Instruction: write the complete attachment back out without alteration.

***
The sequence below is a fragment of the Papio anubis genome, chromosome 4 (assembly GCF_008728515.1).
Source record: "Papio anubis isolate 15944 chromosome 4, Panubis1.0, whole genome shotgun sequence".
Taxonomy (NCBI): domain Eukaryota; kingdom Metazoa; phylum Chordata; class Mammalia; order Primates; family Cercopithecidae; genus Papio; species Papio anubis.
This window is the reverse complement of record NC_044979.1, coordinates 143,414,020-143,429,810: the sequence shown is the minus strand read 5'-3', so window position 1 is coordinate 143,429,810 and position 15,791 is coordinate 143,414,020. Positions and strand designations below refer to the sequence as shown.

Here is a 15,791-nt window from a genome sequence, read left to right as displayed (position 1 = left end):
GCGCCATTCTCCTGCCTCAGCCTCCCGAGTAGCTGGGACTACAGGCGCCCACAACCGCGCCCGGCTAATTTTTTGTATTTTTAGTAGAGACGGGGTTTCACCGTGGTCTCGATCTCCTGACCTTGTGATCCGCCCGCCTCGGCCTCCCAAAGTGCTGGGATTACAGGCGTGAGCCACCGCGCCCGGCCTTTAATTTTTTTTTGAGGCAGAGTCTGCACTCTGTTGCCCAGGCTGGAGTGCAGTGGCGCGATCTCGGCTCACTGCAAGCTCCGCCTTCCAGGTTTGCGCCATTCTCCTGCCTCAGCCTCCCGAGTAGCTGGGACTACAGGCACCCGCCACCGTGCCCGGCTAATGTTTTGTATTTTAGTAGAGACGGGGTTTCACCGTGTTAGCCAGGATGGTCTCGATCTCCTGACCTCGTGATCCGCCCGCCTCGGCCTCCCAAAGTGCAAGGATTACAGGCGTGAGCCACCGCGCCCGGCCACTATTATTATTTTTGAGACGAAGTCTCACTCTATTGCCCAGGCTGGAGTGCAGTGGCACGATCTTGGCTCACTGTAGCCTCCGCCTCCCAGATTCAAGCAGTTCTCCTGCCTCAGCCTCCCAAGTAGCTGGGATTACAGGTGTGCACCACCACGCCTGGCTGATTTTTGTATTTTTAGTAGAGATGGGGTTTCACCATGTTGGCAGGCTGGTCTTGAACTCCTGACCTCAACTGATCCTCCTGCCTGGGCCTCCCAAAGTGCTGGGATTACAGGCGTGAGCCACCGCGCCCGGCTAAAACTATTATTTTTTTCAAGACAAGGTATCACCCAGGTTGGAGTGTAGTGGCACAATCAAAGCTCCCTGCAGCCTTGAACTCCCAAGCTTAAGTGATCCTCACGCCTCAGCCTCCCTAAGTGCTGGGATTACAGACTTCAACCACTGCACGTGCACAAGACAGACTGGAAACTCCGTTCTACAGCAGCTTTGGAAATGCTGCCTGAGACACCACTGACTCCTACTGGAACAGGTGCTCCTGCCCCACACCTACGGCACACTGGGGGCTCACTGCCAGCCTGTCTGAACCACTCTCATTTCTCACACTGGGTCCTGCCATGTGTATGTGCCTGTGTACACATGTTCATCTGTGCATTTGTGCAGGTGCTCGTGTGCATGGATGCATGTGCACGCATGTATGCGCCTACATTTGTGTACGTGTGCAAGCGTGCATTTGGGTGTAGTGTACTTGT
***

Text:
The sequence below is a fragment of the Papio anubis genome, chromosome 4 (assembly GCF_008728515.1).
Source record: "Papio anubis isolate 15944 chromosome 4, Panubis1.0, whole genome shotgun sequence".
Taxonomy (NCBI): domain Eukaryota; kingdom Metazoa; phylum Chordata; class Mammalia; order Primates; family Cercopithecidae; genus Papio; species Papio anubis.
This window is the reverse complement of record NC_044979.1, coordinates 143,414,020-143,429,810: the sequence shown is the minus strand read 5'-3', so window position 1 is coordinate 143,429,810 and position 15,791 is coordinate 143,414,020. Positions and strand designations below refer to the sequence as shown.

Here is a 15,791-nt window from a genome sequence, read left to right as displayed (position 1 = left end):
GCGCCATTCTCCTGCCTCAGCCTCCCGAGTAGCTGGGACTACAGGCGCCCACAACCGCGCCCGGCTAATTTTTTGTATTTTTAGTAGAGACGGGGTTTCACCGTGGTCTCGATCTCCTGACCTTGTGATCCGCCCGCCTCGGCCTCCCAAAGTGCTGGGATTACAGGCGTGAGCCACCGCGCCCGGCCTTTAATTTTTTTTTGAGGCAGAGTCTGCACTCTGTTGCCCAGGCTGGAGTGCAGTGGCGCGATCTCGGCTCACTGCAAGCTCCGCCTTCCAGGTTTGCGCCATTCTCCTGCCTCAGCCTCCCGAGTAGCTGGGACTACAGGCACCCGCCACCGTGCCCGGCTAATGTTTTGTATTTTAGTAGAGACGGGGTTTCACCGTGTTAGCCAGGATGGTCTCGATCTCCTGACCTCGTGATCCGCCCGCCTCGGCCTCCCAAAGTGCAAGGATTACAGGCGTGAGCCACCGCGCCCGGCCACTATTATTATTTTTGAGACGAAGTCTCACTCTATTGCCCAGGCTGGAGTGCAGTGGCACGATCTTGGCTCACTGTAGCCTCCGCCTCCCAGATTCAAGCAGTTCTCCTGCCTCAGCCTCCCAAGTAGCTGGGATTACAGGTGTGCACCACCACGCCTGGCTGATTTTTGTATTTTTAGTAGAGATGGGGTTTCACCATGTTGGCAGGCTGGTCTTGAACTCCTGACCTCAACTGATCCTCCTGCCTGGGCCTCCCAAAGTGCTGGGATTACAGGCGTGAGCCACCGCGCCCGGCTAAAACTATTATTTTTTTCAAGACAAGGTATCACCCAGGTTGGAGTGTAGTGGCACAATCAAAGCTCCCTGCAGCCTTGAACTCCCAAGCTTAAGTGATCCTCACGCCTCAGCCTCCCTAAGTGCTGGGATTACAGACTTCAACCACTGCACGTGCACAAGACAGACTGGAAACTCCGTTCTACAGCAGCTTTGGAAATGCTGCCTGAGACACCACTGACTCCTACTGGAACAGGTGCTCCTGCCCCACACCTACGGCACACTGGGGGCTCACTGCCAGCCTGTCTGAACCACTCTCATTTCTCACACTGGGTCCTGCCATGTGTATGTGCCTGTGTACACATGTTCATCTGTGCATTTGTGCAGGTGCTCGTGTGCATGGATGCATGTGCACGCATGTATGCGCCTACATTTGTGTACGTGTGCAAGCGTGCATTTGGGTGTAGTGTACTTGT